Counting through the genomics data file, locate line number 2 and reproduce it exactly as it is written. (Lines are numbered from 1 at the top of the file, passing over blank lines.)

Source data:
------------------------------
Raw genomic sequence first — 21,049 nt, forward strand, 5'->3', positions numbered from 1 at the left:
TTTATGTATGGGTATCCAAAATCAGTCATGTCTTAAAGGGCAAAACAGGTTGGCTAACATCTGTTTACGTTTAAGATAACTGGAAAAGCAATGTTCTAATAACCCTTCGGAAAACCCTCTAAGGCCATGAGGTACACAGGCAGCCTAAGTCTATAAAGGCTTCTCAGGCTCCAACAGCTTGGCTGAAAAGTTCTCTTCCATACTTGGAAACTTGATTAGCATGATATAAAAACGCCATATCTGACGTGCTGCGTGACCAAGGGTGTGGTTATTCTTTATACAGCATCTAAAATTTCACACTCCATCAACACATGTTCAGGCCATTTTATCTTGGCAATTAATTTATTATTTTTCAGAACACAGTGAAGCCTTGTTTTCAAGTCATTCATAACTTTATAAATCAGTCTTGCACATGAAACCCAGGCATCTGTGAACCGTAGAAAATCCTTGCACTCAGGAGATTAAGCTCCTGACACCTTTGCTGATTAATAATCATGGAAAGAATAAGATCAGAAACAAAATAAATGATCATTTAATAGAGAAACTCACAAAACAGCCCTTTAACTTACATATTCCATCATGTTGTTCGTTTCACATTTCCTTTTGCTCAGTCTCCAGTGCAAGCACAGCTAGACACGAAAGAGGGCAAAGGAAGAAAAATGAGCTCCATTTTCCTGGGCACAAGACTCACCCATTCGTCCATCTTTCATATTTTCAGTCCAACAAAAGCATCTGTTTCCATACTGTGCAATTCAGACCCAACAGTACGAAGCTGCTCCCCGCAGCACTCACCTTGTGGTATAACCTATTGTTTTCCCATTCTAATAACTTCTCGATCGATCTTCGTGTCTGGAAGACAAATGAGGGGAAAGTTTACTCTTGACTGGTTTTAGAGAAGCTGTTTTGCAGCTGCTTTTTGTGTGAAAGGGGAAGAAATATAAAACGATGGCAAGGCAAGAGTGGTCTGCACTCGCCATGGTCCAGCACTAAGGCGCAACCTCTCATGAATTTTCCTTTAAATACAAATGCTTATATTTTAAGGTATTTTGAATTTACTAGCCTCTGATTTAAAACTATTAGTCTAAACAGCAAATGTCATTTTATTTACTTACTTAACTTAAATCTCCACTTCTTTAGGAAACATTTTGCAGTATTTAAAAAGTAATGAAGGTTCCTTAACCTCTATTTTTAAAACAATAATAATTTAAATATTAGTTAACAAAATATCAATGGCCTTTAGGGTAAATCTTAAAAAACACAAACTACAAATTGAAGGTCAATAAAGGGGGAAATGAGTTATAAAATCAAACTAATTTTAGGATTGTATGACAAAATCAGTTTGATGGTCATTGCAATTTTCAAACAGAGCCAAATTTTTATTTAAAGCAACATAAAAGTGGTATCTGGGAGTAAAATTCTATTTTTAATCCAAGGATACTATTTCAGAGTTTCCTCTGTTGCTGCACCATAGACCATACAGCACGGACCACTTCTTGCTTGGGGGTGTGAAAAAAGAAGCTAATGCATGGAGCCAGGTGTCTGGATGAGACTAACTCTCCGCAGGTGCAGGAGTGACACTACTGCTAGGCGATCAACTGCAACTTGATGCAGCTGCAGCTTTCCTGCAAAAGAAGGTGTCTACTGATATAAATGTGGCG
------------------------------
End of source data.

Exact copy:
TTTATGTATGGGTATCCAAAATCAGTCATGTCTTAAAGGGCAAAACAGGTTGGCTAACATCTGTTTACGTTTAAGATAACTGGAAAAGCAATGTTCTAATAACCCTTCGGAAAACCCTCTAAGGCCATGAGGTACACAGGCAGCCTAAGTCTATAAAGGCTTCTCAGGCTCCAACAGCTTGGCTGAAAAGTTCTCTTCCATACTTGGAAACTTGATTAGCATGATATAAAAACGCCATATCTGACGTGCTGCGTGACCAAGGGTGTGGTTATTCTTTATACAGCATCTAAAATTTCACACTCCATCAACACATGTTCAGGCCATTTTATCTTGGCAATTAATTTATTATTTTTCAGAACACAGTGAAGCCTTGTTTTCAAGTCATTCATAACTTTATAAATCAGTCTTGCACATGAAACCCAGGCATCTGTGAACCGTAGAAAATCCTTGCACTCAGGAGATTAAGCTCCTGACACCTTTGCTGATTAATAATCATGGAAAGAATAAGATCAGAAACAAAATAAATGATCATTTAATAGAGAAACTCACAAAACAGCCCTTTAACTTACATATTCCATCATGTTGTTCGTTTCACATTTCCTTTTGCTCAGTCTCCAGTGCAAGCACAGCTAGACACGAAAGAGGGCAAAGGAAGAAAAATGAGCTCCATTTTCCTGGGCACAAGACTCACCCATTCGTCCATCTTTCATATTTTCAGTCCAACAAAAGCATCTGTTTCCATACTGTGCAATTCAGACCCAACAGTACGAAGCTGCTCCCCGCAGCACTCACCTTGTGGTATAACCTATTGTTTTCCCATTCTAATAACTTCTCGATCGATCTTCGTGTCTGGAAGACAAATGAGGGGAAAGTTTACTCTTGACTGGTTTTAGAGAAGCTGTTTTGCAGCTGCTTTTTGTGTGAAAGGGGAAGAAATATAAAACGATGGCAAGGCAAGAGTGGTCTGCACTCGCCATGGTCCAGCACTAAGGCGCAACCTCTCATGAATTTTCCTTTAAATACAAATGCTTATATTTTAAGGTATTTTGAATTTACTAGCCTCTGATTTAAAACTATTAGTCTAAACAGCAAATGTCATTTTATTTACTTACTTAACTTAAATCTCCACTTCTTTAGGAAACATTTTGCAGTATTTAAAAAGTAATGAAGGTTCCTTAACCTCTATTTTTAAAACAATAATAATTTAAATATTAGTTAACAAAATATCAATGGCCTTTAGGGTAAATCTTAAAAAACACAAACTACAAATTGAAGGTCAATAAAGGGGGAAATGAGTTATAAAATCAAACTAATTTTAGGATTGTATGACAAAATCAGTTTGATGGTCATTGCAATTTTCAAACAGAGCCAAATTTTTATTTAAAGCAACATAAAAGTGGTATCTGGGAGTAAAATTCTATTTTTAATCCAAGGATACTATTTCAGAGTTTCCTCTGTTGCTGCACCATAGACCATACAGCACGGACCACTTCTTGCTTGGGGGTGTGAAAAAAGAAGCTAATGCATGGAGCCAGGTGTCTGGATGAGACTAACTCTCCGCAGGTGCAGGAGTGACACTACTGCTAGGCGATCAACTGCAACTTGATGCAGCTGCAGCTTTCCTGCAAAAGAAGGTGTCTACTGATATAAATGTGGCG